The power of the hashtag

If you had told a struggle hero in the 1900’s that political wars will be fought through the internet and using hashtags they would think you’re insane. The youth of today seem to have found a new and powerful tool to address and communicate social and political issues, social media.

Today’s society has moved to more digital sources of information, the internet itself has developed to become more accessible and interactive with society. Sharing information and debating about social issues has been made much easier in response to the developments in technology. Making conversation with a wide range of people is almost effortless now, it literally takes the touch of a button. If you add a hashtag and have enough people reposting or having discussions using the tag, you have got yourself a movement on your hands.

Social media has had an undeniably great influence on social dynamics as we know them today. The greatest achievement that Social Media and its users has had is creating trends, these trends are introduced into the public through hashtags most of the time. These trends become a focal point in current affairs for extended periods of time until a new topic for discussion comes up. Social Media has allowed its users to give their opinions and comments about these trending topics, of which in South Africa politics stay at the helm. Users of social media, which is mostly the youth of the country, actively take part in political discussions on a daily basis making them very active in the mobilisation of political change. According to jetscram.com out of the 1.2 billion users on Facebook, the Youth ( Aged 18-35) make up the majority of the overall users which amounts to 86 million users.

The most prominent political events driven by our youth through social media include, #ZumaMustFall and #FeesMustFall. These are perfect examples when youth actively took notice of social ills and took corrective action, a classic case of when thoughts turn to action from the web to the streets. In 2015 we saw the first tertiary education uprising with hashtag on its face, in response to prospective fee increases across universities. Our youth took to the internet and spread the word about their dissatisfactions, a country wide protest and university shut down soon followed. This was a testament to the ripple effect social media has.

Leaders and participants of this movement, with the aid of social media have created a change in political and social structures. As of today, they have made the government create measures for which their dissatisfaction can be addressed. One of the measures include the seizing of an increase of fees in 2016, an increased funding scope for NSFAS and a missing middle aid that pardons the middle class from the 8% fee increase in 2017. Although fees haven’t fallen yet, there is change and we have the youth to thank for that.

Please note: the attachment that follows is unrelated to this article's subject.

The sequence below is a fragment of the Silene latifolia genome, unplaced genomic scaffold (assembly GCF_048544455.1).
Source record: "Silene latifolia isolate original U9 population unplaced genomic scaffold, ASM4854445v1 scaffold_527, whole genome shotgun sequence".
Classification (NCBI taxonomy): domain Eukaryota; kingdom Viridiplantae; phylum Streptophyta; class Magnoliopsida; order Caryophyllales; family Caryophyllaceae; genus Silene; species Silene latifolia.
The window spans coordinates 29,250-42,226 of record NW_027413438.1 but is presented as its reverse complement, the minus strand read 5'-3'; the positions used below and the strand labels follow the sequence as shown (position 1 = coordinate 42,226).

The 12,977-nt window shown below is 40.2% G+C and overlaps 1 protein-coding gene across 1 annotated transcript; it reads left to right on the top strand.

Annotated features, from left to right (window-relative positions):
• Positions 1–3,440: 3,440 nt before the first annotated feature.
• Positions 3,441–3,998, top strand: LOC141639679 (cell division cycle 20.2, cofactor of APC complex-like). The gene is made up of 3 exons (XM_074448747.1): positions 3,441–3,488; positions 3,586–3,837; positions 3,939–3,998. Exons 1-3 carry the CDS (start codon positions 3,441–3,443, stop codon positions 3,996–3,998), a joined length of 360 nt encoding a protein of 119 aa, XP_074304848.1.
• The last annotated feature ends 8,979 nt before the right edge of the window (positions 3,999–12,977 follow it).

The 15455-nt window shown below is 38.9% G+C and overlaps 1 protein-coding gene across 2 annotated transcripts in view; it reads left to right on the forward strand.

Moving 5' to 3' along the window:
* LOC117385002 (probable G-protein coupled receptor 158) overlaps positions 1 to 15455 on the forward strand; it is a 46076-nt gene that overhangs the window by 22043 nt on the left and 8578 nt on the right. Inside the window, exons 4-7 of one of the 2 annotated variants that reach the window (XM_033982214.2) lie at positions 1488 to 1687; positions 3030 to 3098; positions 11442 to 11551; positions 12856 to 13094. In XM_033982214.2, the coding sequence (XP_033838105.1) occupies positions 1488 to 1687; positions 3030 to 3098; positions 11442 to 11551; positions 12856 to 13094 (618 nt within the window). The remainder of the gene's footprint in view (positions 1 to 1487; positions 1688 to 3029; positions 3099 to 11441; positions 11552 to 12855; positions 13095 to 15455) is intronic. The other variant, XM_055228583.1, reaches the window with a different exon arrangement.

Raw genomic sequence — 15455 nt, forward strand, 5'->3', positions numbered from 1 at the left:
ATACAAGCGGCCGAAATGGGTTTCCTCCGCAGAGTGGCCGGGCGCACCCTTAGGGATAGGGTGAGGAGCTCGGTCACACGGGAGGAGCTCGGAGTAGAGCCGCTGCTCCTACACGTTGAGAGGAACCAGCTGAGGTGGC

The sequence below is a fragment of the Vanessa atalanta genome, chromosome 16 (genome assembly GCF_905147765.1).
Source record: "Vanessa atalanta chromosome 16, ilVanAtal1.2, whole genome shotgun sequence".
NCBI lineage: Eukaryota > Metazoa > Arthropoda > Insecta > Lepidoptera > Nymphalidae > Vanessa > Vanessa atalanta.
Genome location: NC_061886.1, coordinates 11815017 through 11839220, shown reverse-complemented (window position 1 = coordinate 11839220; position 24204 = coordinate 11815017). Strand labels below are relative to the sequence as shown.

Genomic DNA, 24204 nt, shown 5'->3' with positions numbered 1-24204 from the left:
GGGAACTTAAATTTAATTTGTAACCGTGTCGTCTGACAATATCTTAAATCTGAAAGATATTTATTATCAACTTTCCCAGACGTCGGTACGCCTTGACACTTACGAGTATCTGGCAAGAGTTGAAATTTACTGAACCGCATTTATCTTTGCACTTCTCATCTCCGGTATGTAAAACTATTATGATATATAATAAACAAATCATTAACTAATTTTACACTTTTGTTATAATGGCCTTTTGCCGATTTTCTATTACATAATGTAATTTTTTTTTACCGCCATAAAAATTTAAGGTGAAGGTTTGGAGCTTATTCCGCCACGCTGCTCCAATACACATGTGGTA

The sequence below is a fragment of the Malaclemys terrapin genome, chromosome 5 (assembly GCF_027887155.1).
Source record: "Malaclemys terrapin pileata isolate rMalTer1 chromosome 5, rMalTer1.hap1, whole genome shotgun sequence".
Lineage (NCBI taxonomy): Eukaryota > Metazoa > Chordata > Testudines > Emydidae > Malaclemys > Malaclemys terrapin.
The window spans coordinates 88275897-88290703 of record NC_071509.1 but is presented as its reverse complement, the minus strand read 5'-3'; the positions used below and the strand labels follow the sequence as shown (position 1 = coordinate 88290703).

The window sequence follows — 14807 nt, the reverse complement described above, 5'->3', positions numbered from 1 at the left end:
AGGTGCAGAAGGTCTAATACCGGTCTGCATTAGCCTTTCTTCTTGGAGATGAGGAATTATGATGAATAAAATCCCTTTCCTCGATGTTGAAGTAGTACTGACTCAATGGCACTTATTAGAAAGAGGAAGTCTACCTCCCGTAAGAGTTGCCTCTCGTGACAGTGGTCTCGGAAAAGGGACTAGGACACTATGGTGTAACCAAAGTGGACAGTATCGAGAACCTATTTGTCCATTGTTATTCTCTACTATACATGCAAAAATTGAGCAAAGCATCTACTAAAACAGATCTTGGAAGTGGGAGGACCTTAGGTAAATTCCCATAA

#ZumaMustFall has taken the country by storm after the Finance Minister and his deputy were relieved from their positions on the 30 March 2017. The rand also took a knock and our country subsequently downgraded to junk status by Standards and Poors on 3 April 2017. The President was under fire yet again and the hashtag was trending. Through various social media platforms opinions and comments about the President’s actions were exchanged and plans for a nationwide strike made public. On the 7th of April 2017, civilians were out and about on the streets chanting their dissatisfactions and making the social media vision for the day come to life. It was a classic case of people taking back their power against a seemingly unjust system. The results of the protest are yet to be seen.

In light of the month  of April , which is the month of commemorating the country’s struggle for democracy, the recent activity on social media are testament to the ongoing struggle for a democratic land. In this new age democracy, people are proving to be living by the saying “The people shall govern” as they continually fight to take back their power from the seemingly autocratic leadership which they live under. The youth through social media are fighting for a living democracy that only exists on paper. The youth are building their own democracy, a #ValueDemocracy where words  are being brought to life.

It is undeniable that the youth have transformed the face of politics as we know it, they have made it more accessible and easier to participate in. We can also not deny that the weight of social media opinions and disgruntlements is heavy, and equivalently the youths opinion. The Youth is slowly shaping the way political and social systems work, this goes to show that our youth are less than passive in acting on the daily issues our country and the world alike go through.

The youth is changing the country one tweet at a time, with hashtags, emotji’s and memes, the internet is their battle zone and their boardrooms. They are chairmen of a worldwide organisation of people who are constantly driving change, and the world has no choice but to keep up. This is the youth’s way of starting movements and continuing the constant struggle towards liberation.

Photo credit: Pheladi Makgeru.

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